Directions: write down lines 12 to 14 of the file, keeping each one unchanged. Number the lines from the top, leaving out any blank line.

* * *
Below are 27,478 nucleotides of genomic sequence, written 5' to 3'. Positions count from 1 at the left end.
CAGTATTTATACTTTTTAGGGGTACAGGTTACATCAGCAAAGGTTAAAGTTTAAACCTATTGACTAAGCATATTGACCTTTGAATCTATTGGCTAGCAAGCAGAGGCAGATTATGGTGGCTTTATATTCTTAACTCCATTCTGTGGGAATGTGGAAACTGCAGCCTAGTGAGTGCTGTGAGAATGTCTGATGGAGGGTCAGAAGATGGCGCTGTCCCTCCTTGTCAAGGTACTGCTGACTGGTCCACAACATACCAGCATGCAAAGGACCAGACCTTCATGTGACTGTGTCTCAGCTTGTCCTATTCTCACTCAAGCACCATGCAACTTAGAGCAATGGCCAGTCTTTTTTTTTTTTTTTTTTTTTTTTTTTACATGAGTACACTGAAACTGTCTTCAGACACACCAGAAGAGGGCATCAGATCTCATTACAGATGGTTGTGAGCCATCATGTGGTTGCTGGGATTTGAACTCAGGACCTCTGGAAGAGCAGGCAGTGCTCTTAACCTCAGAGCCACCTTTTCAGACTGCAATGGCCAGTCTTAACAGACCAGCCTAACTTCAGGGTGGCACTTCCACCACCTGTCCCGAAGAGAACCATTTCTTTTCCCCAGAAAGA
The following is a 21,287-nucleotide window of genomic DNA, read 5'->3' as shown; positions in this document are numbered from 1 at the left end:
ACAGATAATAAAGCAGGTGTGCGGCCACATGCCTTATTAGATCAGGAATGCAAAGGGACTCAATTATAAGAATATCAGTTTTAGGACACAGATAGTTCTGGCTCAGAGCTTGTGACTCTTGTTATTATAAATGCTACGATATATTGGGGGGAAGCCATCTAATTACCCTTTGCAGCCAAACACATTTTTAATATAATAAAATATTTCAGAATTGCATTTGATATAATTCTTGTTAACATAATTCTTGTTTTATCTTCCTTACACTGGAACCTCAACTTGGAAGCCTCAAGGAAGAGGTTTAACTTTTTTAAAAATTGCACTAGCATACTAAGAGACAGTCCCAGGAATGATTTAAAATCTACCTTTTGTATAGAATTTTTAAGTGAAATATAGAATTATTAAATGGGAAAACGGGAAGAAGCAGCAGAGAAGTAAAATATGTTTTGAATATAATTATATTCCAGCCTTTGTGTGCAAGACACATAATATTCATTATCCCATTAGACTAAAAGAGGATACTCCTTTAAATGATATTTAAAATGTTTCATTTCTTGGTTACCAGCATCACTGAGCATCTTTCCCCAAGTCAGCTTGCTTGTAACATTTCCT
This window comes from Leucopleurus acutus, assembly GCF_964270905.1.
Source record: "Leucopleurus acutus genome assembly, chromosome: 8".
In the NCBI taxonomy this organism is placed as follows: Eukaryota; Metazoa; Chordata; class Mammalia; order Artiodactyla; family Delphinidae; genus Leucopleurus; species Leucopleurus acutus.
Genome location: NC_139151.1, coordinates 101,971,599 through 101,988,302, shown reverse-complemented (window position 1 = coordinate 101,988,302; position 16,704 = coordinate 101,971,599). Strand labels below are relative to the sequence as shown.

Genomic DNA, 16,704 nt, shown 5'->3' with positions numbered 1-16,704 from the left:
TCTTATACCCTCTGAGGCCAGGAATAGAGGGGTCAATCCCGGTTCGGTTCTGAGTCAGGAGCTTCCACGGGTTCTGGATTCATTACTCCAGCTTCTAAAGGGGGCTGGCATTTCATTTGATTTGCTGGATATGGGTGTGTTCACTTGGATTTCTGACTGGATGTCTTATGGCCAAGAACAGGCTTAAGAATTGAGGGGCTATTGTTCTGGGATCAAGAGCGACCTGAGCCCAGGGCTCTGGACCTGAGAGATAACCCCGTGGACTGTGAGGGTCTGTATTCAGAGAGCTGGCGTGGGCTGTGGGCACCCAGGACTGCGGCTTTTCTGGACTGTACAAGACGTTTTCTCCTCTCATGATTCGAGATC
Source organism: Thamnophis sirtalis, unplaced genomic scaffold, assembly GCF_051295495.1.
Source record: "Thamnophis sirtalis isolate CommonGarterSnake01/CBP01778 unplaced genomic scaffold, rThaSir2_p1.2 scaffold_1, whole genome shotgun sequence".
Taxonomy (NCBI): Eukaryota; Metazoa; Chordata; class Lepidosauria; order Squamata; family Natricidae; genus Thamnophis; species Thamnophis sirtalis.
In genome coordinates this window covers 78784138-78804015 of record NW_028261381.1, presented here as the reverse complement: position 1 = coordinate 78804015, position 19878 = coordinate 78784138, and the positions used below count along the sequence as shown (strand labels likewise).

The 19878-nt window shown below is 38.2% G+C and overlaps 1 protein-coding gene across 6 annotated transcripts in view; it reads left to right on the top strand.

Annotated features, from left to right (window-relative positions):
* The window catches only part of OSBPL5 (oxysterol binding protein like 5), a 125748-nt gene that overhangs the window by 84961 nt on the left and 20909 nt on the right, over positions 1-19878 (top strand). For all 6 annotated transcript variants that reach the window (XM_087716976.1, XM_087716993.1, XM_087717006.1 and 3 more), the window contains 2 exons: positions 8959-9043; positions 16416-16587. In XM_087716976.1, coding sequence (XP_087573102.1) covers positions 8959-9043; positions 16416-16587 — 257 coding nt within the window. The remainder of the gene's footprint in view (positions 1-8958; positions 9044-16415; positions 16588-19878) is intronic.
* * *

Source record: "Thamnophis sirtalis isolate CommonGarterSnake01/CBP01778 unplaced genomic scaffold, rThaSir2_p1.2 scaffold_1, whole genome shotgun sequence".
Taxonomy (NCBI): Eukaryota; Metazoa; Chordata; class Lepidosauria; order Squamata; family Natricidae; genus Thamnophis; species Thamnophis sirtalis.
In genome coordinates this window covers 78784138-78804015 of record NW_028261381.1, presented here as the reverse complement: position 1 = coordinate 78804015, position 19878 = coordinate 78784138, and the positions used below count along the sequence as shown (strand labels likewise).